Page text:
Tuesday, 20 March, 18:30 – 21:30
Fiona Thistlethwaite, MB, PhD, Consultant, Medical Oncology, The Christie NHS Foundation Trust, and Honorary Senior Lecturer, Cancer Sciences, Biology Medicine & Health, University of Manchester
Reno Debets, PhD, Associate Professor, Tumor Immunology, Medical Oncology, Erasmus MC Cancer Institute
The field of Adoptive T cell (ACT) therapy is advancing rapidly, and with the FDA approval of a T cell product expressing CD19-specific Chimeric Antigen Receptor (CAR) to treat B cell leukemias (tisagenlecleucel), it has entered a new era. However, significant challenges remain, including safety assessment of target antigen and corresponding CARs or T cell receptors (TCRs), optimisation of T cell fitness, and the search for combinatorial approaches to enable T cells to target solid tumors. In the clinical setting, challenges include the manufacture and testing of clinical grade vector, development of efficient and reliable manufacturing methods, and delivering the therapies to patients safely, effectively, and at a cost that is considered reasonable. This workshop will explore these important issues.
- Selecting safe antigens and receptors for ACT
- Strategies to enhance therapeutic efficacy
- Clinical trial design to incorporate combining ACT with standard treatments or other immunotherapies such as checkpoint inhibitors and vaccines
- Establishing best practice for delivery of ACT in a hospital setting, including monitoring and managing toxicities from ACT
- Challenges of scale-up as we move beyond single-site investigator-led clinical trials
- Establishing links between the pharmaceutical industry and clinical centres to deliver ACT
Thursday, 22 March, 18:30 – 21:30
Linda Martensson, Senior Research Scientist, Preclinical Research, Bioinvent
Valeria Nicolini, PhD, Principal Scientist, Pharmacology, Roche Innovation Centre
Part One: Preclinical Mouse Models in the Development and Selection of Therapeutic Immuno-Modulating Antibodies
This session will examine the pros and cons of the different types of animal model, the challenge of finding an antibody that cross reacts with mouse targets, and the need for surrogate antibodies or a humanized mouse model.
This session will examine different types of animal models for
A. Proof of Concept of new targets.
B. Choosing the optimal lead candidate.
- Surrogate antibodies in immunocompetent models
- Transgenic models expressing human targets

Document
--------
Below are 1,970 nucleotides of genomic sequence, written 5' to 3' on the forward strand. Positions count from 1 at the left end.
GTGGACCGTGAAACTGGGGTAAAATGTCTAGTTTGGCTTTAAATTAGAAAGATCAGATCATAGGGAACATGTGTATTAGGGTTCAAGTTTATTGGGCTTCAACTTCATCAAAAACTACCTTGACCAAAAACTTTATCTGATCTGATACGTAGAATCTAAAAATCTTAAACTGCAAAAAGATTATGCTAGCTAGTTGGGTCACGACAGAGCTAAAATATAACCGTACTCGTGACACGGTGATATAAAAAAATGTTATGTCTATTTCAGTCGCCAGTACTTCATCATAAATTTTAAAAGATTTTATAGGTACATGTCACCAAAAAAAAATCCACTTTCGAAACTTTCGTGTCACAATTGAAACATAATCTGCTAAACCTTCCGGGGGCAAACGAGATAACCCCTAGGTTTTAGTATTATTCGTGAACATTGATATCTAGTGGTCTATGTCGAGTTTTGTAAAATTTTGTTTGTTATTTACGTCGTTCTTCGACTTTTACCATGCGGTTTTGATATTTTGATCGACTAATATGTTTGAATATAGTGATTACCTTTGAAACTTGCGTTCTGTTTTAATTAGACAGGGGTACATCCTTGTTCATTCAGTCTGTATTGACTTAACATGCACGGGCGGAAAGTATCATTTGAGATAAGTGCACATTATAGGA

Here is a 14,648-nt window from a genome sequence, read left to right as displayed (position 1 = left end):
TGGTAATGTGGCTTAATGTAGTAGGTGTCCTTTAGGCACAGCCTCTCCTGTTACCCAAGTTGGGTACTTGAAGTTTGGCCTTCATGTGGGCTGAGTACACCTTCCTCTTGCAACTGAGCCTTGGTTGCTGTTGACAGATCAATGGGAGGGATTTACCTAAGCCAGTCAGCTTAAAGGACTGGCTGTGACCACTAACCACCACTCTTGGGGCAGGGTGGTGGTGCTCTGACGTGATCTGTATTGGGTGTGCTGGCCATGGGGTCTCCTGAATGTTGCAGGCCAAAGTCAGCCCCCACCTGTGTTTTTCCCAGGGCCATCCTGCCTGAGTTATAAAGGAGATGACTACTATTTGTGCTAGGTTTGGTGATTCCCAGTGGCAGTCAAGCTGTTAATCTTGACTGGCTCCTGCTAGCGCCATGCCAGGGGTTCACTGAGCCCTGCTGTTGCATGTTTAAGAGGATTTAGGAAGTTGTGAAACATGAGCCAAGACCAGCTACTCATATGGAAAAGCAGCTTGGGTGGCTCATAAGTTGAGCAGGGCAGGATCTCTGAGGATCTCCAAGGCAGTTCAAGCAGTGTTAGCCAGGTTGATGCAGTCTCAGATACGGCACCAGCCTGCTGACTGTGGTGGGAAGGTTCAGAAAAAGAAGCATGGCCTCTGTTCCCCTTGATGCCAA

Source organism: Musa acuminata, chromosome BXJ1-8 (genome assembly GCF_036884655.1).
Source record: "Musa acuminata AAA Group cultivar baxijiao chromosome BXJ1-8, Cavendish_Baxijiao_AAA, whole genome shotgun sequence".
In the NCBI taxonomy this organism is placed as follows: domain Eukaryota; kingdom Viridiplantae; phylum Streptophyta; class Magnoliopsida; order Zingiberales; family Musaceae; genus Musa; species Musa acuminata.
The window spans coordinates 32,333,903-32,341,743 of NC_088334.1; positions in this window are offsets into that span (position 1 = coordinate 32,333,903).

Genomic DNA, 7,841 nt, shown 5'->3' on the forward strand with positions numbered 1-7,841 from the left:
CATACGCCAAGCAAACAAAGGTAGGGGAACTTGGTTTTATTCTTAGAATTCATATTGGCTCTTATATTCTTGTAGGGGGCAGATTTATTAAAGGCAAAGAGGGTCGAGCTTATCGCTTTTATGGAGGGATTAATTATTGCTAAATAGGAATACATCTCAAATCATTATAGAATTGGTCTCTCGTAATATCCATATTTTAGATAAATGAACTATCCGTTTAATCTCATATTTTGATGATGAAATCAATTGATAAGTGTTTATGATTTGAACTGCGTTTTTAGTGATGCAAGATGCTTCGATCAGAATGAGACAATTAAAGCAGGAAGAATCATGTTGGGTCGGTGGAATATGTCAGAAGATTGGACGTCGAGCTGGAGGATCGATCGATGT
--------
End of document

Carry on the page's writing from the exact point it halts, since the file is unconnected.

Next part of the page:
- Fcγ-receptor humanized models
- Patient-derived xenograft models
Part Two: Humanized Mouse Models: Technology and Applications in Preclinical Assessment of Cancer Immunotherapy
The course will describe different types of humanized mouse models, their immune characterization, and specific examples of their application in the field of cancer immunotherapy. The course will highlight advantages and pitfalls of currently available humanized mouse models and review next generation improved humanized models designed to better address specific immunological questions.
- Selection of humanized mouse model for specific immunotherapeutic applications
- Immunopharmacodynamic analyses in humanized mice: Impact of immunotherapeutic treatments on the immune cell contexture
- Humanized mouse models: In-house generation or outsourcing?
Mark Cragg, PhD, Professor, Experimental Cancer Biology, Antibody & Vaccine Group, Cancer Sciences Unit, University of Southampton
Ann White, PhD, Senior Principal Scientist, New Medicines, UCB
The tumour microenvironment (TME) is a complex, dynamic environment in which extracellular matrix (ECM), soluble factors, immune cells, stromal cells and tumour cells interact. Each of these components is key to the establishment and growth of the tumour, as well as impacting tumour cell behaviour and response to treatment. In this short course, we will discuss the nature of the TME, how the tumour promotes an immunosuppressive environment, and what opportunities this presents for reversing immune suppression to deliver effective immunotherapy.
During the course, we will discuss:
- The constituents of the tumour microenvironment
- Factors in the TME that may influence therapeutic response
- Immune cell frequencies and phenotypes
- Cross-talk between tumour and stromal cells – suppressive cytokines, influence on characteristics of tumour cells and ability to metastasise
- Extracellular matrix components
- Vascularity, barriers to T-cell entry
- Opportunities to overcome some of these factors
- A conceptual framework for how immunomodulatory mAb might best function
- How therapeutic success is likely to require combination approaches
- The importance of relevant model systems
*Separate Registration Required